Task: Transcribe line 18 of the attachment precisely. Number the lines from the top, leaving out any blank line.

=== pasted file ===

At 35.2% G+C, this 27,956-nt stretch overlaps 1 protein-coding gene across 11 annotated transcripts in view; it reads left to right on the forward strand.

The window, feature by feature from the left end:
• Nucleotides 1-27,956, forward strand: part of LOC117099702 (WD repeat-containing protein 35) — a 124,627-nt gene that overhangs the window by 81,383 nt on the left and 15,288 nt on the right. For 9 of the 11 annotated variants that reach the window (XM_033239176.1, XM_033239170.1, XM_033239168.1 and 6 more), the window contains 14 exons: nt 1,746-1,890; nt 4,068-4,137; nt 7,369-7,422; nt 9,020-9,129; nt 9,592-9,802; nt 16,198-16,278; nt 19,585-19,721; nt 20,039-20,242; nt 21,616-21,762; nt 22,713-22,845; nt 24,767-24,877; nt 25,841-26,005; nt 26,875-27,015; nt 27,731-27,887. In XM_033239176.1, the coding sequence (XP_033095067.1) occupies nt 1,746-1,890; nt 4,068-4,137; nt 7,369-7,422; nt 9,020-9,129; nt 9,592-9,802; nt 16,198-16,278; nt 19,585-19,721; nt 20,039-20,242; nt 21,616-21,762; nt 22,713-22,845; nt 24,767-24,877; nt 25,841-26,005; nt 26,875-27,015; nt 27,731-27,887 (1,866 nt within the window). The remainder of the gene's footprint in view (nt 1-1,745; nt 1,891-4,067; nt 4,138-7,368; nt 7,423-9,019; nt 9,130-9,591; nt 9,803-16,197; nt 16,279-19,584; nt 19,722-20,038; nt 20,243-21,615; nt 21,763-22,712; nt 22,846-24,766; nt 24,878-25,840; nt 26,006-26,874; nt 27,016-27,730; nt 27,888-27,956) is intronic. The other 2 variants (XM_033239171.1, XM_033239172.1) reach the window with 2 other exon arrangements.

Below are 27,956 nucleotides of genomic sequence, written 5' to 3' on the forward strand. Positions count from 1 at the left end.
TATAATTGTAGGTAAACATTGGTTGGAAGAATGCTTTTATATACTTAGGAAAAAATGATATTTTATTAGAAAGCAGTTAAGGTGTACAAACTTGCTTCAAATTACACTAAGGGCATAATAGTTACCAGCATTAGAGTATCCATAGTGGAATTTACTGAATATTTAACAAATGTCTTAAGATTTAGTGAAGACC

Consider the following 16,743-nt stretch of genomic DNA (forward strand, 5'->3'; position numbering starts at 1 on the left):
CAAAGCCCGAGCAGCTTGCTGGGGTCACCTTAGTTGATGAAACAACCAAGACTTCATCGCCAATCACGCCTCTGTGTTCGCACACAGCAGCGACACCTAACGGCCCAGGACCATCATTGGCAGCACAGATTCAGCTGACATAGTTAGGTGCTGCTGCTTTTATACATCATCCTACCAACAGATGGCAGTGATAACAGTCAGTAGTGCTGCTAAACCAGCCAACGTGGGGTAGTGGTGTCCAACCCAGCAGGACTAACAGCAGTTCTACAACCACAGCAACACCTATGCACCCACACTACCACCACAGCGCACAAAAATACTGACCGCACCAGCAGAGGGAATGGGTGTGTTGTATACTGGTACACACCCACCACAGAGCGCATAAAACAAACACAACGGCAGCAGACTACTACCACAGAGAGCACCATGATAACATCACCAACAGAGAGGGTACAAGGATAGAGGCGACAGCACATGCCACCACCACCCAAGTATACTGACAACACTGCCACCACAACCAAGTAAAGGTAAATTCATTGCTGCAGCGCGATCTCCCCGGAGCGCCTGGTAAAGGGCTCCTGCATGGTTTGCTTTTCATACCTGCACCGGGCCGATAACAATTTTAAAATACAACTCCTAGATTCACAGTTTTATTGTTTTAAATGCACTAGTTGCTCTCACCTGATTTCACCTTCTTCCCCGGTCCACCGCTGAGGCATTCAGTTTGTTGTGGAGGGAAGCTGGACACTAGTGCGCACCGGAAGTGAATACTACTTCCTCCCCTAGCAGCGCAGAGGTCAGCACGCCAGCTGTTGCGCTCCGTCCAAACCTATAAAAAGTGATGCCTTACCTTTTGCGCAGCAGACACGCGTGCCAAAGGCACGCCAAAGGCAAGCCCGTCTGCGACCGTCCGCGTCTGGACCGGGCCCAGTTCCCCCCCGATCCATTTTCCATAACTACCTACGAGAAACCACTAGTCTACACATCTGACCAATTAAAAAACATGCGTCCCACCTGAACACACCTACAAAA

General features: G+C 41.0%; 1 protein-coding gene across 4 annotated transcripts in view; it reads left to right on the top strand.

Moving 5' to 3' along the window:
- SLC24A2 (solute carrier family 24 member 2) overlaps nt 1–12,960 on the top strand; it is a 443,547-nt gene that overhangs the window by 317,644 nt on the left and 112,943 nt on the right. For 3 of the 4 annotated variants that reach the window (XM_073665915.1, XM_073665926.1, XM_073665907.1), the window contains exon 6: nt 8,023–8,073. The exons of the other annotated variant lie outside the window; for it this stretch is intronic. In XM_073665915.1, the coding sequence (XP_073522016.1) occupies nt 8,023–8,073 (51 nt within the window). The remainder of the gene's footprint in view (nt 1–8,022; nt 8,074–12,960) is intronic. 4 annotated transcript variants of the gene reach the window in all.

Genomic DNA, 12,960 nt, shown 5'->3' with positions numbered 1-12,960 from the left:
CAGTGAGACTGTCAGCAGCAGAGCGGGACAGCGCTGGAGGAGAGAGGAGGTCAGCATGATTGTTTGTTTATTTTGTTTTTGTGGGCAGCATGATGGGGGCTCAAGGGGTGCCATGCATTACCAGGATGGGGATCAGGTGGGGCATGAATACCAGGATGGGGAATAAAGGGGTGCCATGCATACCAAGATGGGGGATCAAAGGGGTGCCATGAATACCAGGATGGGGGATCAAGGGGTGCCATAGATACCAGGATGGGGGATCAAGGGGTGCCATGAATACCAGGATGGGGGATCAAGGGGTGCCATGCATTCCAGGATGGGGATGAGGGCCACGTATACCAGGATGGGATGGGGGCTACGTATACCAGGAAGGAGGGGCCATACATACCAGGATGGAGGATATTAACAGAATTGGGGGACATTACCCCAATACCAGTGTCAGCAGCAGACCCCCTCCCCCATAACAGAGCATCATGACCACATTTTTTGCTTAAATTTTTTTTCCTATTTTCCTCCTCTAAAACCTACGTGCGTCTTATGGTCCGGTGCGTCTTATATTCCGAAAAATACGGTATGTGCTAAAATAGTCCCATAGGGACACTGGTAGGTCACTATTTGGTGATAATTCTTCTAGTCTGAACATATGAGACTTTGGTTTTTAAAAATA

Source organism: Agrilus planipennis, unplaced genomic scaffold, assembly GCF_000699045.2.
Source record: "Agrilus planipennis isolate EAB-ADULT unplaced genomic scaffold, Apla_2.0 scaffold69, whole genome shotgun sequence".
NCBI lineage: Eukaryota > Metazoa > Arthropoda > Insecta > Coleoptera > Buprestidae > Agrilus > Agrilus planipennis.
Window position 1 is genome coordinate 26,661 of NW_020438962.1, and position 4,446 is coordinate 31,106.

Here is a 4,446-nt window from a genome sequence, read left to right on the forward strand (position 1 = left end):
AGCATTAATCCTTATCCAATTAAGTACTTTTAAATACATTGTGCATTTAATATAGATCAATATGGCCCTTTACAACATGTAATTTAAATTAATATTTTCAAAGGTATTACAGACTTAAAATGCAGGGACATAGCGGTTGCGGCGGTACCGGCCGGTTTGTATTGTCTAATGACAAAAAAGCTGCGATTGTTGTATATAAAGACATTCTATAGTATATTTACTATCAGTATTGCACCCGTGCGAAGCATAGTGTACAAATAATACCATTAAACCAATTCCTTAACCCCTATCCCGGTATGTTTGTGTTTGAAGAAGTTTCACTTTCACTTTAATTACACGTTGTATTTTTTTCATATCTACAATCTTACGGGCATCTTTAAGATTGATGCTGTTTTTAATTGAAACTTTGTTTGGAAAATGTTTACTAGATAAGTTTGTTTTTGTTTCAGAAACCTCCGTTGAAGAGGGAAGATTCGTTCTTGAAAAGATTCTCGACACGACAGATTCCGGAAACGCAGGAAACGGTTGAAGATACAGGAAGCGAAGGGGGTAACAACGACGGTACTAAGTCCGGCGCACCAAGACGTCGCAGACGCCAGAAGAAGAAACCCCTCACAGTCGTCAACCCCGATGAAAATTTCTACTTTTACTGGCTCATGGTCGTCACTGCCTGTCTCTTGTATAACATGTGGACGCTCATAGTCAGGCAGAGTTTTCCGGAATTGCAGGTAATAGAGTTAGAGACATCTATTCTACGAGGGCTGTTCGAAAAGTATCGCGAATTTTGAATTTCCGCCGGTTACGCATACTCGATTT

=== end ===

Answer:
AGCATTAATCCTTATCCAATTAAGTACTTTTAAATACATTGTGCATTTAATATAGATCAATATGGCCCTTTACAACATGTAATTTAAATTAATATTTTCAAAGGTATTACAGACTTAAAATGCAGGGACATAGCGGTTGCGGCGGTACCGGCCGGTTTGTATTGTCTAATGACAAAAAAGCTGCGATTGTTGTATATAAAGACATTCTATAGTATATTTACTATCAGTATTGCACCCGTGCGAAGCATAGTGTACAAATAATACCATTAAACCAATTCCTTAACCCCTATCCCGGTATGTTTGTGTTTGAAGAAGTTTCACTTTCACTTTAATTACACGTTGTATTTTTTTCATATCTACAATCTTACGGGCATCTTTAAGATTGATGCTGTTTTTAATTGAAACTTTGTTTGGAAAATGTTTACTAGATAAGTTTGTTTTTGTTTCAGAAACCTCCGTTGAAGAGGGAAGATTCGTTCTTGAAAAGATTCTCGACACGACAGATTCCGGAAACGCAGGAAACGGTTGAAGATACAGGAAGCGAAGGGGGTAACAACGACGGTACTAAGTCCGGCGCACCAAGACGTCGCAGACGCCAGAAGAAGAAACCCCTCACAGTCGTCAACCCCGATGAAAATTTCTACTTTTACTGGCTCATGGTCGTCACTGCCTGTCTCTTGTATAACATGTGGACGCTCATAGTCAGGCAGAGTTTTCCGGAATTGCAGGTAATAGAGTTAGAGACATCTATTCTACGAGGGCTGTTCGAAAAGTATCGCGAATTTTGAATTTCCGCCGGTTACGCATACTCGATTT